PQCrypto 2018 and NIST’s First PQC Conference

PQCrypto is a recent conference dedicated to post-quantum cryptography. This year’s edition was organized at Fort Lauderdale, in Florida, and co-located with NIST’s first PQC standardization conference. Both conferences gathered about 350-400 attendees. The schedule was as follows:

  • From Monday morning to Wednesday noon : PQCrypto (24 talks + 3 invited talks)

  • From Wednesday afternoon to Friday evening : NIST’s PQC conference (56 talks)

PQCrypto : on a purely personal note, my favorite talks were the following:

  • The first invited talk given by Jean-Pierre Tillich: Jean-Pierre presented cryptanalytic techniques in code-based cryptography, and concluded the talk with a new technique (origami) that he and a student used to break the signature scheme RankSign. The attack is available on ePrint;

  • The second invited given talk by Dave Wecker, engineer at Microsoft: David presented the company’s strategy to build quantum computers. As I understood it, the technique relies on Majorana fermions and is quite bold as it is very hard to get a functional qubit with it but if it succeeds, it will be easy to scale. He expects quantum computers to be interesting for cryptanalysis in 10 years;

  • Koen de Boer presented a MITM attack on a recently proposed encryption scheme based on Mersenne numbers; the attack relies on locality-sensitive hashing to find approximate collisions;

  • David Derler showed how to build ring signatures from symmetric primitives (hash functions and block ciphers). The proposal relies on and extend ideas from Picnic (a post-quantum signature scheme based on a MPC-in-the-head evaluation of one-way functions);

  • Hart Montgomery presented a variant of the LWR problem; as a reminder, LWR is a deterministic variant of the LWE problem, which is convenient in many situations. Hart’s version of LWR is not practical for concrete use but plays well with security proofs. I found it to be a very interesting theoretic paper;

  • Leon Groot Bruinderink showed that the sponge construction is safe in the Quantum Random Oracle Model. However, this requires the underlying function f to be a one-way permutation, which we currently don’t know how to build (In particular, Keccak uses an inversible permutation);

There were also talks given by members of the project RISQ:

  • Matthieu Lequesne,  PhD student in the INRIA team Secret, presented an improvement and a generalization of a timing attack against some QC-MDPC encryption schemes, as well as a mitigation of this attack;

  • Pauline Bert, PhD student at IRISA, presented an instantiation of an identity-based encryption scheme based on ring-SIS and ring-LWE;

  • I presented a fault attack against signature schemes of the SPHINCS family;

  • Elena Kirshanova, postdoctoral researcher at ENS de Lyon, presented a quantum speed-up of an information set decoding algorithm;

Right now, the articles are available here, the slides are here and the videos should be online in a few weeks.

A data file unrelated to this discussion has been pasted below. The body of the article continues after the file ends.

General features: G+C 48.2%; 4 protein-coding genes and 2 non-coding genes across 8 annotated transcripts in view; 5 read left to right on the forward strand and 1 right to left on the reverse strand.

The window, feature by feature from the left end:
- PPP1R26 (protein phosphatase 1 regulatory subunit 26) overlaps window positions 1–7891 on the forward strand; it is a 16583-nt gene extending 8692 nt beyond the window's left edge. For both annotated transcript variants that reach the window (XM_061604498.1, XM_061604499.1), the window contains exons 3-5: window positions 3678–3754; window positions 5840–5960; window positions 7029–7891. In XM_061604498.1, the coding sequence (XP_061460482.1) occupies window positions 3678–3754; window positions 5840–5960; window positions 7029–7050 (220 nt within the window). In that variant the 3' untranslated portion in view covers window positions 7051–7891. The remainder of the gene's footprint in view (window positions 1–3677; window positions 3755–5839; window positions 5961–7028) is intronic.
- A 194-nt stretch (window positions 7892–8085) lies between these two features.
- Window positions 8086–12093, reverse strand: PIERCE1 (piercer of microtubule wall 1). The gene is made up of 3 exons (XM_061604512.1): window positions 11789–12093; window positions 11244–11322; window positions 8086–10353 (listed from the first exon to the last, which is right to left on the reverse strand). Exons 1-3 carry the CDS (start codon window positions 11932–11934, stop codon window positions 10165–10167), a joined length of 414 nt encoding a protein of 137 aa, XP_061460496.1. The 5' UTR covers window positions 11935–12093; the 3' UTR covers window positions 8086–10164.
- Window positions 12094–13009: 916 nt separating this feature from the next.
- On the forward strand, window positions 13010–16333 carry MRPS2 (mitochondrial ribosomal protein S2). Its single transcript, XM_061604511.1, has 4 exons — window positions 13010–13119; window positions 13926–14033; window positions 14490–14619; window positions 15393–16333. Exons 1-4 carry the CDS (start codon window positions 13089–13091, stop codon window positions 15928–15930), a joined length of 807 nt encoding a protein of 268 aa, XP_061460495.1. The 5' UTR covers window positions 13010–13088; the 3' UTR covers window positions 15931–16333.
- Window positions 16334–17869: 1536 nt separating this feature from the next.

The next edition of PQCrypto will be at Chongqing, in China.

NIST’s PQC conference : it is the first important event in NIST’s process for standardizing post-quantum cryptographic schemes. The schedule and slides are on the dedicated website. Submitters of each proposed scheme had (most of the time) 15 minutes to present the scheme. I found this event quite interesting: due to the restricted time, presenters were going straight to the point, which made most talks pleasant to follow. The only caveat is that many schemes were similar (I’ll get back to that later). There were nine sessions each of about six presentations, roughly ordered with respect to the mathematical building blocks they use :

  1. Exotic (isogenies, hash-based, post-quantum RSA, Picnic, braids)

  2. Lattices

  3. Lattices

  4. Multivariate

  5. Lattices + Codes

  6. Codes

  7. Lattices + Codes

  8. Exotic + Lattices

  9. Codes

NIST noticed (and I think most of us agree) that many schemes were quite similar. For example:

  • Many lattice-based KEMs are isomorphic to NewHope;

  • A few multivariate signature schemes are similar (a notable exception being MQDSS);

  • Gravity-SPHINCS and SPHINCS+ follow the same framework;

  • Ramstake and Mersenne are virtually identical;

  • At a very high level, NTRU encryption, QC-MDPC, Ramstake/Mersenne rely on similar ideas, but on different rings and metrics;

  • Classic McEliece, Big Quake and DAGS are based on the same principle, but with different choices regarding security/performance trade-offs (Classic McEliece is the most conservative);

This point was further emphasized by Philippe Gaborit in the final slides of his last talk:


For this reason, NIST encouraged submitters of similar proposals to merge their proposals. Given that there are 64 submissions still running, I hope that they will be heard.

 Again, a strictly personal list of my favorite talks would be:

  • SIKE


  • CRYSTALS-Kyber/Dilithium

  • Saber

  • Mersenne

  • Classic McEliece

Now, about the future: NIST expects to select candidates for the round 2 at the beginning of 2019. The next NIST PQC conference will be co-located with CRYPTO 2019.

For complementary points of view, you can also check these nice blog posts by Thomas Attema and Steven Galbraith.